One of my favourite things to do while travelling is to watch and admire some of the photos people take. Boarding the plane to Salta there was a prime example on the row in front of us. Enormous camera taking a picture of the falls on a small tv screen…
Phil also noted that I’d got the same outfit on as when we left for South America. So 37 days on here’s the pre and post back packing look. Phil looks identical and I think I have about ten times more edge.
So onto Salta. The majority of the trip so far has been pretty much well planned in terms of where we’re going, what we’re doing. But as we move through Salta, into Chile, Bolivia, Peru and Ecuador over the next six weeks, it’s a little more into the unknown. This was typified by our indecision on how to spend our two days on our arrival at our hostel – Salta per Siempre – and as we began to stroll round the town.
After much deliberation a plan was struck. Explore the town in the afternoon followed by picking up a hire car later in the evening for a road trip the next day.
The main highlights of the town were its churches. The top three being Catedral Basilica de Salta, Basilica Menor y Convento de San Francisco, and La Iglesia Nuestra Senora de la Candelaria de la Vina, all of which were beautifully coloured and immaculately decorated. For such a small town, it felt very Italian to have so many elaborate churches in such close vicinity.
The rest of the town was a bit of a mixture. It felt a little bit run down in parts. The small streets are lined with that many shops it’s hard to understand how they all stay open. There is also a bit of an odd siesta time, with shops re-opening at around 6pm, and the streets becoming a bit chaotic with cars. This made for great fun when we picked up the car a little later on.
Most of the roads are one way with two lanes. However there’s a distinct absence of driving etiquette leading to no obvious rights of way, all sorts of undertaking and two lanes frequently becoming three. All in all a bit of nightmare, but we got back to the hostel safely ready for an early start.
Waking up we were relieved to see no one had ploughed into the back of the car. Over the course of the day we’d drive for about 8 hours, climbing to an altitude of 4,170m. But as much as it was pretty tiring, I’d say this was one of my favourite days on the trip so far.
After about two and a half hours we reached the small town of Purmamarca, which has the stunning Cerro de los Siete Colores as it’s back drop. The contrast of the colours was like nothing I’d ever seen before. It didn’t stop there either.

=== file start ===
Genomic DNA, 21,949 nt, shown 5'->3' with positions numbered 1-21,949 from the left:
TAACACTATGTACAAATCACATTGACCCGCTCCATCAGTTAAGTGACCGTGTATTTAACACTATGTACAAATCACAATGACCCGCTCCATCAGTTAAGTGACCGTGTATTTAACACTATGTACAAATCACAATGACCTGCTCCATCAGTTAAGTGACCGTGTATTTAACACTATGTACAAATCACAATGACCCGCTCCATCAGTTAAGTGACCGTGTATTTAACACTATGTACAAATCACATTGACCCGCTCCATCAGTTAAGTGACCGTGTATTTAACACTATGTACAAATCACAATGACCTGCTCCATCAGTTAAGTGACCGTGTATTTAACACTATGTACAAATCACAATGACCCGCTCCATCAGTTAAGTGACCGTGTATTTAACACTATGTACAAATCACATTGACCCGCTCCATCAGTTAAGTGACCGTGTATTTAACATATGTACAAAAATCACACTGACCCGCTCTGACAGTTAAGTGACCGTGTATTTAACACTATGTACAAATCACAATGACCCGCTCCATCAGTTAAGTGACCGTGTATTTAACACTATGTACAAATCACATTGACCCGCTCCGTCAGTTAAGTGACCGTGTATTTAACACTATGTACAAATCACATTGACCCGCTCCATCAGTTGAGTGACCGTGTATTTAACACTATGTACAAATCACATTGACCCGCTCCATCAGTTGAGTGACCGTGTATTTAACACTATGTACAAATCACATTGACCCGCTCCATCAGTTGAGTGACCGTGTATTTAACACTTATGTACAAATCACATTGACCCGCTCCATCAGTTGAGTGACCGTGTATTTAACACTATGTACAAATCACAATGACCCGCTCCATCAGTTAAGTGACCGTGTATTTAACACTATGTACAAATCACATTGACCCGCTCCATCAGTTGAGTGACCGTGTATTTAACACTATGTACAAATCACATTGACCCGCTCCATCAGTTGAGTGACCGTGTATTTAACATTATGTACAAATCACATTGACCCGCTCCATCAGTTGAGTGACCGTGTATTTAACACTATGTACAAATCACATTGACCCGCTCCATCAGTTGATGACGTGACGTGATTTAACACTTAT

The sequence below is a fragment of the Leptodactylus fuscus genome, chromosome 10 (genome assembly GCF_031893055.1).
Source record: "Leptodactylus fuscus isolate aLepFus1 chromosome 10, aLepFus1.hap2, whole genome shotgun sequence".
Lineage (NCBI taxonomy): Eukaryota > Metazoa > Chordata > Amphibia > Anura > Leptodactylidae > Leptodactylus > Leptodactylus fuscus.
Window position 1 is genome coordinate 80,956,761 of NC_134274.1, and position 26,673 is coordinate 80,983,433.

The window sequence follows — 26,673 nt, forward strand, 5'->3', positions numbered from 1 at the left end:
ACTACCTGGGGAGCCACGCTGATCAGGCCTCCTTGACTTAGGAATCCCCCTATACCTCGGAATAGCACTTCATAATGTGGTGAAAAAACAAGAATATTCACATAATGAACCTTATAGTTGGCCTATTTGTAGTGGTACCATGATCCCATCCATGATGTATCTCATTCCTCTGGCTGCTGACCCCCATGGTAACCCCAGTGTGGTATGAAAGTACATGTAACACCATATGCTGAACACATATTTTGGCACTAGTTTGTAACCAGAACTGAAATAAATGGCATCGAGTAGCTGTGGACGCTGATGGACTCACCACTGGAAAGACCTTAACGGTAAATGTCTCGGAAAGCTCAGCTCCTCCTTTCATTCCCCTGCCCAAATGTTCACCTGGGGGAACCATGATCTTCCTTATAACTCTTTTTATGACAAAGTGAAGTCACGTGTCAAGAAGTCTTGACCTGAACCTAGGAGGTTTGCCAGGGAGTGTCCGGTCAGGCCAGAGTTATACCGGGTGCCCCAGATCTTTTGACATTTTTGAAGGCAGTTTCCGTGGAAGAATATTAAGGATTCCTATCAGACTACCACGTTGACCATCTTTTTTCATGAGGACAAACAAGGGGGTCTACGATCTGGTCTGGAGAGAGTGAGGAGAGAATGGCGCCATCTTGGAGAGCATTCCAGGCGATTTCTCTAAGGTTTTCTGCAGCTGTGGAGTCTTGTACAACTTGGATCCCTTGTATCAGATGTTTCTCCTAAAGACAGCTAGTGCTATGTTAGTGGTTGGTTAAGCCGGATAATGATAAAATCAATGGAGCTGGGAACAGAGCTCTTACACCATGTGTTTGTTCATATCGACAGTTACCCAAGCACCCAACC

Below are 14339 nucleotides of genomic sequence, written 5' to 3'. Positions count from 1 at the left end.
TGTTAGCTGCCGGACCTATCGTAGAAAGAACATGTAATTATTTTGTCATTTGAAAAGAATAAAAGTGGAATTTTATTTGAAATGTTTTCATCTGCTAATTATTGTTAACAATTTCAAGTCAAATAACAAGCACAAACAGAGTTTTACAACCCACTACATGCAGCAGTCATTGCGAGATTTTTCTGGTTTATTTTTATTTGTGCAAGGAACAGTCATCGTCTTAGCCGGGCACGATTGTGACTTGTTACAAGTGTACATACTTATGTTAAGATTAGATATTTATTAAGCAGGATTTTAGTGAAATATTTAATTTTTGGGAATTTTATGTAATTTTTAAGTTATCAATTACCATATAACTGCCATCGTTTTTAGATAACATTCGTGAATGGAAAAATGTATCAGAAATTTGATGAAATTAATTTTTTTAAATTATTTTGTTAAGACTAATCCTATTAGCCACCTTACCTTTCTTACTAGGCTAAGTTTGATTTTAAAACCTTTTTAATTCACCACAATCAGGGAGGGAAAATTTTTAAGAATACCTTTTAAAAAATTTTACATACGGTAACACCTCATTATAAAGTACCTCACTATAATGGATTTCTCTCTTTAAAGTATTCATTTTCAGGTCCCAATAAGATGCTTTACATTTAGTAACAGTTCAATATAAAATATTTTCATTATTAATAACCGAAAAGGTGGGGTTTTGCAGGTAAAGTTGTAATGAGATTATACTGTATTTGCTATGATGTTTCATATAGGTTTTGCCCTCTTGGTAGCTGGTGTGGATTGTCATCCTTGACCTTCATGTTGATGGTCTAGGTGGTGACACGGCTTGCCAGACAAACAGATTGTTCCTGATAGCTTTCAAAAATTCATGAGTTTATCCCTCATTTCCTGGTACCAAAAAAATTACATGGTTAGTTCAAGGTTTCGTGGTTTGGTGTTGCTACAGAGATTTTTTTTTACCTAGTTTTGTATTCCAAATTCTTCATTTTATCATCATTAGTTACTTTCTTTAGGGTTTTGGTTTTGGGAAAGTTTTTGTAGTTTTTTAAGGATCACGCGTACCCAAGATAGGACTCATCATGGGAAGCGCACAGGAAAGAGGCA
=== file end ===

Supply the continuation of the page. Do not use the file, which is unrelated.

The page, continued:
Heading for Salinas Grandes, Argentina’s salt flat, we took the Route N52, a spectacular windy route climbing up to a peak of 4,170m, surrounded by more colourful backdrops and cactai.
In total it took about an hour and a half to reach the salt flats. What’s mad about the Salinas Grandes is that a road cuts through them. So you simply drive straight through and park up. No entrance fee or anything.
Pre Bolivian salt flats tour we tried to get some practice at taking some obligatory perspective shots. Phil got a few good ones of me.
Just a shame I couldn’t do similar for her…
Back on the road, and back along the 52, we squeezed in two quick visits to Maimara and Tilcara. The plan was to have a late lunch at the former, but nothing was open. We were able to take in the views onto Monolito Paleta del Pintor, another spectacular part of the landscape.
By this point Phil had also noted she’d unfortunately got a bit sun burnt. Although we weren’t out in the sun that long at the salt flats, I think the reflection of the sun was pretty powerful. This meant she wrapped herself in a towel on the way back to avoid further burn.
20 minutes after Maimara we arrived at Tilcara and did find some food. Really good food in fact at Restaurant Sirvinacu, where we shared Chorizo Pomarola and our first taste of llama.
Conscious of time to get our car back by 8.30, the three hour drive back, and not knowing what traffic to expect in Salta we hit the road again after a very quick look round the town.
To end the day we had a 1am night bus to San Pedro de Atacama. Luckily the hostel were great and had let us leave our bags there all day and also use their shower when we got back. This also marked our last day in Argentina, so Phil let me have a bit of a blow out with our last pesos – a bottle of coke and a pack of crisps at the bus stop…
Songs on in the car